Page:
Picture of wind turbine against blue sky

Open Access research with a real impact...

The Strathprints institutional repository is a digital archive of University of Strathclyde research outputs.

The Energy Systems Research Unit (ESRU) within Strathclyde's Department of Mechanical and Aerospace Engineering is producing Open Access research that can help society deploy and optimise renewable energy systems, such as wind turbine technology.

Explore wind turbine research in Strathprints

Explore all of Strathclyde's Open Access research content

Transforming mass production contact centres using approaches from manufacturing

Smith, Marisa K. and Ball, Peter D. and Bititci, Umit S. and Van Der Meer, Robert B. (2010) Transforming mass production contact centres using approaches from manufacturing. Journal of Manufacturing Technology Management, 21 (4). 433 - 448. ISSN 1741-038X

[img]
Preview
PDF (Transforming_mass_production_contact_centres_using_approaches_from_manufacturing__FINAL_.pdf)
Transforming_mass_production_contact_centres_using_approaches_from_manufacturing__FINAL_.pdf

Download (155kB) | Preview

Abstract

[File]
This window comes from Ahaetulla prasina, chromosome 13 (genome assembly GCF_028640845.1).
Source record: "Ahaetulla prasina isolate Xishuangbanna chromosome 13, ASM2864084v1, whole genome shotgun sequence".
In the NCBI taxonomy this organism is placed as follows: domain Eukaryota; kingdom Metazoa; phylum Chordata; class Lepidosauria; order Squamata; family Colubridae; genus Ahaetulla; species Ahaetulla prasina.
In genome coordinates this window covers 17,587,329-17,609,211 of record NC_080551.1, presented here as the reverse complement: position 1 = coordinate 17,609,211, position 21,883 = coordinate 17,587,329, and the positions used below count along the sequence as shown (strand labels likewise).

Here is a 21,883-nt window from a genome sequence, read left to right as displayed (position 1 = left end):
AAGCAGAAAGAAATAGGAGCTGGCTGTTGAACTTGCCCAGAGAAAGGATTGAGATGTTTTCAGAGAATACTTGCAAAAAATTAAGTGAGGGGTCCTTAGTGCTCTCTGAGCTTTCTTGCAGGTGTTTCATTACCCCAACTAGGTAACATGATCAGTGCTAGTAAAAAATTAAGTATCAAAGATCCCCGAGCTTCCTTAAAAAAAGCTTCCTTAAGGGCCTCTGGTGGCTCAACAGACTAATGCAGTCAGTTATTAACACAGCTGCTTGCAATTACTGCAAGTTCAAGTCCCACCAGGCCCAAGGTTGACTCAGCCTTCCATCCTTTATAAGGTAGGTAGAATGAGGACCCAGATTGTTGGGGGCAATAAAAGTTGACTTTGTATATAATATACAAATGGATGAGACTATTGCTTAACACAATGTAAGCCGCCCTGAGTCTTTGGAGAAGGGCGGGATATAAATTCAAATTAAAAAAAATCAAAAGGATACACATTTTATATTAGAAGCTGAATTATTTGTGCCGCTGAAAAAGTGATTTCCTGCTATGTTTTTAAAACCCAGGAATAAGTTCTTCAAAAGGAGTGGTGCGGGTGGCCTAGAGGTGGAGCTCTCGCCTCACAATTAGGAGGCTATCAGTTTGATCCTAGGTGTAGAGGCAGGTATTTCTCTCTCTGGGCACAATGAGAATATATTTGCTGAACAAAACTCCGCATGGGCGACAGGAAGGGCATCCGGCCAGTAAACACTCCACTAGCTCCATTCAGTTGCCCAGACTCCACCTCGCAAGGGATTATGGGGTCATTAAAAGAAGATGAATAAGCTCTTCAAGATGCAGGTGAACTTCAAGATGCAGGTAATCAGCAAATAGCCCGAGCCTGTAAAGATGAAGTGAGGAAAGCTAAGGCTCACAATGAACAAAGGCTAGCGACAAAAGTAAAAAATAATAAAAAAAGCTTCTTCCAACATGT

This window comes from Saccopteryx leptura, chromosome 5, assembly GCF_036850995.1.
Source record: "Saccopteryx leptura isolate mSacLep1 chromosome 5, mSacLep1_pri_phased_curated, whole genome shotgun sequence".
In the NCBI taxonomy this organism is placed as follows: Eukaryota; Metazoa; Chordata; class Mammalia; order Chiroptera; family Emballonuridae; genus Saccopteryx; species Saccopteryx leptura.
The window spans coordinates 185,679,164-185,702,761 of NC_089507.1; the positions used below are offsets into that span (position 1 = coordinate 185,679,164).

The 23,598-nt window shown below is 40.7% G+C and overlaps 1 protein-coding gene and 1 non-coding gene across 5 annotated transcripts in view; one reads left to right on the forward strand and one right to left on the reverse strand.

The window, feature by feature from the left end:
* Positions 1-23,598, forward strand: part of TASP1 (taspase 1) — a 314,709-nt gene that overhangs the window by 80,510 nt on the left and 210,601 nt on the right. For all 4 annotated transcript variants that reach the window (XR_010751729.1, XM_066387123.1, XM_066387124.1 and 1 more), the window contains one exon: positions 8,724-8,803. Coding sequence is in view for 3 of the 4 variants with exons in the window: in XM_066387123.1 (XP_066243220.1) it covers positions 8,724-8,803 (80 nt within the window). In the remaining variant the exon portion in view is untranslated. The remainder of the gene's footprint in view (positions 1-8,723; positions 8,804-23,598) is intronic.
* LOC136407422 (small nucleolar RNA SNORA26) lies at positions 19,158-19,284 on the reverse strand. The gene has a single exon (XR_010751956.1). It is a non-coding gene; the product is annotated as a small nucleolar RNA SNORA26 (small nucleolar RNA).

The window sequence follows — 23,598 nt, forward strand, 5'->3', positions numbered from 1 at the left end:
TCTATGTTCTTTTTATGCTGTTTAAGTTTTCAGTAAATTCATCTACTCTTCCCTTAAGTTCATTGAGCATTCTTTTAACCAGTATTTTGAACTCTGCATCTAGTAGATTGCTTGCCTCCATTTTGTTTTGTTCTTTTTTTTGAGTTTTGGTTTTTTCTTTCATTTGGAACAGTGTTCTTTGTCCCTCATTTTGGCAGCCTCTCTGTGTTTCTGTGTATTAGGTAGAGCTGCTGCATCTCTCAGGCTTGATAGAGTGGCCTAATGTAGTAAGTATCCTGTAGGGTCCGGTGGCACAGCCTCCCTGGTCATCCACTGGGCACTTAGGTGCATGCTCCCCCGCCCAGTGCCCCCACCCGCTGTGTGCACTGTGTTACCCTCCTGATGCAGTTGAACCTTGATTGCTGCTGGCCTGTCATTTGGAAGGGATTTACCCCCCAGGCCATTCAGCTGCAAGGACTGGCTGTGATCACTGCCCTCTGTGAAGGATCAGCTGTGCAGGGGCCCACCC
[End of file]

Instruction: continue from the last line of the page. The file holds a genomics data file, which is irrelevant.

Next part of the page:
The purpose of this paper is to identify theories from manufacturing which can be applied to alleviate current issues within contact centre organisations. As contact centres currently adopt a mass production approach to customer service, this paper aims to examine the key issues currently facing contact centres and investigate how manufacturing has overcome some of its issues with the mass production approach. The research employs a qualitative case study approach using a cross section of different types of contact centre to identify the current issues with contact centres. Interview and direct observation are the chosen methods for data collection and the data is analysed using a series of deductive and emergent codes. From empirically investigating the issues that contact centres are currently facing it would imply that they have the same issues as manufacturing historically faced. Therefore, we can conclude that if manufacturing can develop from an industry founded on scientific management principles then so can the contact centre industry. The findings of this research provide a useful starting point to discuss the ability of theories developed in manufacturing to be adapted into the contact centre context. This research is a starting point for further work into the applicability of manufacturing theories into the contact centre environment and as such it is deliberately discussed at a high level of abstraction. Many of the techniques employed in contact centres originate from manufacturing's past but little of the research focuses on how contact centres can learn from manufacturing's future therefore this paper has practical implications in identifying which concepts can be transferred from manufacturing to contact centres.